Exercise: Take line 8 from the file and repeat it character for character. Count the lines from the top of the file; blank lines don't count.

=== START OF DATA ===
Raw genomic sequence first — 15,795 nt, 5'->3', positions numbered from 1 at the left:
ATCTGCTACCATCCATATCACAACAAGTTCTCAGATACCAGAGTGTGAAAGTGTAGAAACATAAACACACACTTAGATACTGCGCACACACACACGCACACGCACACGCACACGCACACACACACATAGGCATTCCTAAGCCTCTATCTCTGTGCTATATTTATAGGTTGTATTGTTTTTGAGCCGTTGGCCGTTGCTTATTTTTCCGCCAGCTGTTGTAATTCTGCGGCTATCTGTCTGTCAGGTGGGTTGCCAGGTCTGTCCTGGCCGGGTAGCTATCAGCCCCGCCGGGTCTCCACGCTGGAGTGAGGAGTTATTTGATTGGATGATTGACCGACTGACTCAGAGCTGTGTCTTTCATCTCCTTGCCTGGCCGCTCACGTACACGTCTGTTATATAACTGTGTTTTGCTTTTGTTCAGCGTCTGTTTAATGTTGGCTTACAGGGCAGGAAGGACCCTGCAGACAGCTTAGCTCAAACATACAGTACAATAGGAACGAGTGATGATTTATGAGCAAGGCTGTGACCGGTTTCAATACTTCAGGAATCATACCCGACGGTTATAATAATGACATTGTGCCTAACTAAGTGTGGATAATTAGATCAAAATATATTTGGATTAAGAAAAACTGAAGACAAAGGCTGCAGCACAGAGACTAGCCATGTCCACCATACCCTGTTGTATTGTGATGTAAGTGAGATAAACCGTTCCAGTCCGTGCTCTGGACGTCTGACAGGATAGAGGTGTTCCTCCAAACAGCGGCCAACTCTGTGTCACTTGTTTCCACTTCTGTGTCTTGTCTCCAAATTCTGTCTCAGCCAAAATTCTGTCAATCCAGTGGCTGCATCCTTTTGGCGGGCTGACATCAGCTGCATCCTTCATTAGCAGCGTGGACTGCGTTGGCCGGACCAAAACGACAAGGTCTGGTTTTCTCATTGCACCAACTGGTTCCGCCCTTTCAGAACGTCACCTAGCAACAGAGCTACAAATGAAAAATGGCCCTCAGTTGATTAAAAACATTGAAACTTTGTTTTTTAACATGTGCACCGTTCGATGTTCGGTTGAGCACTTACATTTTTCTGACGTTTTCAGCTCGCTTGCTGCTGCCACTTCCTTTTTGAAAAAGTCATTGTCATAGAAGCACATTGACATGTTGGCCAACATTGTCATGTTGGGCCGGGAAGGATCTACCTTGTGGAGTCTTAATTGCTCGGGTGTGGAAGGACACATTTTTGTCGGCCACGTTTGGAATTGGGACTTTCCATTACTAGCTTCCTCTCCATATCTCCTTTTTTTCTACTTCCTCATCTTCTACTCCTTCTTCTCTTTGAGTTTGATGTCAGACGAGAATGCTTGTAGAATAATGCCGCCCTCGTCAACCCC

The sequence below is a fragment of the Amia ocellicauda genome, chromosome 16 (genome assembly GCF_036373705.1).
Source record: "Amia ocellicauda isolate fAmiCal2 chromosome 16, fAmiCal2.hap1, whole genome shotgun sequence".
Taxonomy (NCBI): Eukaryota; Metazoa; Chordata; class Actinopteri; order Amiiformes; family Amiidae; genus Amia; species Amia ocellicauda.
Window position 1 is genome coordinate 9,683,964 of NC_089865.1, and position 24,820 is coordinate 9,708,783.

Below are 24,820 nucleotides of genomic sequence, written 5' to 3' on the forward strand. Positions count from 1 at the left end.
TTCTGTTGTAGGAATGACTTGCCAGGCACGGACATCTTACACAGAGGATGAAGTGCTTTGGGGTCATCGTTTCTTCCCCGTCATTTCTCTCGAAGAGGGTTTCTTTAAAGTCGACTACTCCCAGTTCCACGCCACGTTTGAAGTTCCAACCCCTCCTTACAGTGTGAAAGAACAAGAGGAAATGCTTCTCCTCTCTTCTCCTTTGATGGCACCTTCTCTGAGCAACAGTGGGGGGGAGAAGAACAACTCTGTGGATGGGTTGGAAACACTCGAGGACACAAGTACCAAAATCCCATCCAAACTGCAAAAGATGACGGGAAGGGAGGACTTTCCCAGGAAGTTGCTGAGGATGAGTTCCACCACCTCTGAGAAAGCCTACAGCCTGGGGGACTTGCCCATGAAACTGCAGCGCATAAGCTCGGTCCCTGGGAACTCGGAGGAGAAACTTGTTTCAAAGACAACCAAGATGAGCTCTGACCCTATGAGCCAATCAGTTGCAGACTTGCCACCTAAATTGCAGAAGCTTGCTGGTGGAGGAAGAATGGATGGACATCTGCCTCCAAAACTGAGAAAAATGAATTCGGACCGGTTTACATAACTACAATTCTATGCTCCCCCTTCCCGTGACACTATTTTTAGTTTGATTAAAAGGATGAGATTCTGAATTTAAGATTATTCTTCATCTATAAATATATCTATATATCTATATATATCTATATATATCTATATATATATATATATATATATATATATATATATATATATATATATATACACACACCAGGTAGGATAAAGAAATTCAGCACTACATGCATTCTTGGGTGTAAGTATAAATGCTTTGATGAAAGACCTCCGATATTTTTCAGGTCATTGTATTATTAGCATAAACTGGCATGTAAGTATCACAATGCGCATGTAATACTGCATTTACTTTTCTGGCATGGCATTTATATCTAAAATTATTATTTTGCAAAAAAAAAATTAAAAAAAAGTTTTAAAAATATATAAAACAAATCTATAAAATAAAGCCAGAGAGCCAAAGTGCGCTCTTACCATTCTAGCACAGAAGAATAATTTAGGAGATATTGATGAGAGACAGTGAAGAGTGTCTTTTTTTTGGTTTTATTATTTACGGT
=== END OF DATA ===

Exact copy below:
TTCTGTTGTAGGAATGACTTGCCAGGCACGGACATCTTACACAGAGGATGAAGTGCTTTGGGGTCATCGTTTCTTCCCCGTCATTTCTCTCGAAGAGGGTTTCTTTAAAGTCGACTACTCCCAGTTCCACGCCACGTTTGAAGTTCCAACCCCTCCTTACAGTGTGAAAGAACAAGAGGAAATGCTTCTCCTCTCTTCTCCTTTGATGGCACCTTCTCTGAGCAACAGTGGGGGGGAGAAGAACAACTCTGTGGATGGGTTGGAAACACTCGAGGACACAAGTACCAAAATCCCATCCAAACTGCAAAAGATGACGGGAAGGGAGGACTTTCCCAGGAAGTTGCTGAGGATGAGTTCCACCACCTCTGAGAAAGCCTACAGCCTGGGGGACTTGCCCATGAAACTGCAGCGCATAAGCTCGGTCCCTGGGAACTCGGAGGAGAAACTTGTTTCAAAGACAACCAAGATGAGCTCTGACCCTATGAGCCAATCAGTTGCAGACTTGCCACCTAAATTGCAGAAGCTTGCTGGTGGAGGAAGAATGGATGGACATCTGCCTCCAAAACTGAGAAAAATGAATTCGGACCGGTTTACATAACTACAATTCTATGCTCCCCCTTCCCGTGACACTATTTTTAGTTTGATTAAAAGGATGAGATTCTGAATTTAAGATTATTCTTCATCTATAAATATATCTATATATCTATATATATCTATATATATCTATATATATATATATATATATATATATATATATATATATATATATATATACACACACCAGGTAGGATAAAGAAATTCAGCACTACATGCATTCTTGGGTGTAAGTATAAATGCTTTGATGAAAGACCTCCGATATTTTTCAGGTCATTGTATTATTAGCATAAACTGGCATGTAAGTATCACAATGCGCATGTAATACTGCATTTACTTTTCTGGCATGGCATTTATATCTAAAATTATTATTTTGCAAAAAAAAAATTAAAAAAAAGTTTTAAAAATATATAAAACAAATCTATAAAATAAAGCCAGAGAGCCAAAGTGCGCTCTTACCATTCTAGCACAGAAGAATAATTTAGGAGATATTGATGAGAGACAGTGAAGAGTGTCTTTTTTTTGGTTTTATTATTTACGGT